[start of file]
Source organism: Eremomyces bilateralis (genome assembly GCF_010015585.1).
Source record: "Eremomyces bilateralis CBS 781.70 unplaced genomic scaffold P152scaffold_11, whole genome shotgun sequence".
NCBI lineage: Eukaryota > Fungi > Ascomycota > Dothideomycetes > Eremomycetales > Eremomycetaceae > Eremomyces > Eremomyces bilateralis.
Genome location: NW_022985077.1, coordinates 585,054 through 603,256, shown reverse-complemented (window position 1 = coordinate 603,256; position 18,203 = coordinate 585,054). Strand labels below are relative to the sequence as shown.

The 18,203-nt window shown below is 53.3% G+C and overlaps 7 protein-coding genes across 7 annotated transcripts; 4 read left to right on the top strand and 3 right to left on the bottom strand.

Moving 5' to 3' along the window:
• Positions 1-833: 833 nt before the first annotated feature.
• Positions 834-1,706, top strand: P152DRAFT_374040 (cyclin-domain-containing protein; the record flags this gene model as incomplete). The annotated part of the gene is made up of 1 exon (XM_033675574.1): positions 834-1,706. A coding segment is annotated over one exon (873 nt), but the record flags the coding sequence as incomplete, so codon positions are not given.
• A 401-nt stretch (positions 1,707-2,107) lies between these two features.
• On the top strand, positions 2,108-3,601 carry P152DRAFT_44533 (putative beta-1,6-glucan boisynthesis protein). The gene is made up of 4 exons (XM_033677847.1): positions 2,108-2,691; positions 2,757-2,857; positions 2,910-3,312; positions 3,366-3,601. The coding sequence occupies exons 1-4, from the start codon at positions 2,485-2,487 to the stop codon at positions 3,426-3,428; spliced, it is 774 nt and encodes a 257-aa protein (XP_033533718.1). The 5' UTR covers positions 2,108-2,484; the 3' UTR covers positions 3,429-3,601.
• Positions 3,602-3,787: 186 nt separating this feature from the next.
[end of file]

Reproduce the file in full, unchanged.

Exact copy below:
Source organism: Eremomyces bilateralis (genome assembly GCF_010015585.1).
Source record: "Eremomyces bilateralis CBS 781.70 unplaced genomic scaffold P152scaffold_11, whole genome shotgun sequence".
NCBI lineage: Eukaryota > Fungi > Ascomycota > Dothideomycetes > Eremomycetales > Eremomycetaceae > Eremomyces > Eremomyces bilateralis.
Genome location: NW_022985077.1, coordinates 585,054 through 603,256, shown reverse-complemented (window position 1 = coordinate 603,256; position 18,203 = coordinate 585,054). Strand labels below are relative to the sequence as shown.

The 18,203-nt window shown below is 53.3% G+C and overlaps 7 protein-coding genes across 7 annotated transcripts; 4 read left to right on the top strand and 3 right to left on the bottom strand.

Moving 5' to 3' along the window:
• Positions 1-833: 833 nt before the first annotated feature.
• Positions 834-1,706, top strand: P152DRAFT_374040 (cyclin-domain-containing protein; the record flags this gene model as incomplete). The annotated part of the gene is made up of 1 exon (XM_033675574.1): positions 834-1,706. A coding segment is annotated over one exon (873 nt), but the record flags the coding sequence as incomplete, so codon positions are not given.
• A 401-nt stretch (positions 1,707-2,107) lies between these two features.
• On the top strand, positions 2,108-3,601 carry P152DRAFT_44533 (putative beta-1,6-glucan boisynthesis protein). The gene is made up of 4 exons (XM_033677847.1): positions 2,108-2,691; positions 2,757-2,857; positions 2,910-3,312; positions 3,366-3,601. The coding sequence occupies exons 1-4, from the start codon at positions 2,485-2,487 to the stop codon at positions 3,426-3,428; spliced, it is 774 nt and encodes a 257-aa protein (XP_033533718.1). The 5' UTR covers positions 2,108-2,484; the 3' UTR covers positions 3,429-3,601.
• Positions 3,602-3,787: 186 nt separating this feature from the next.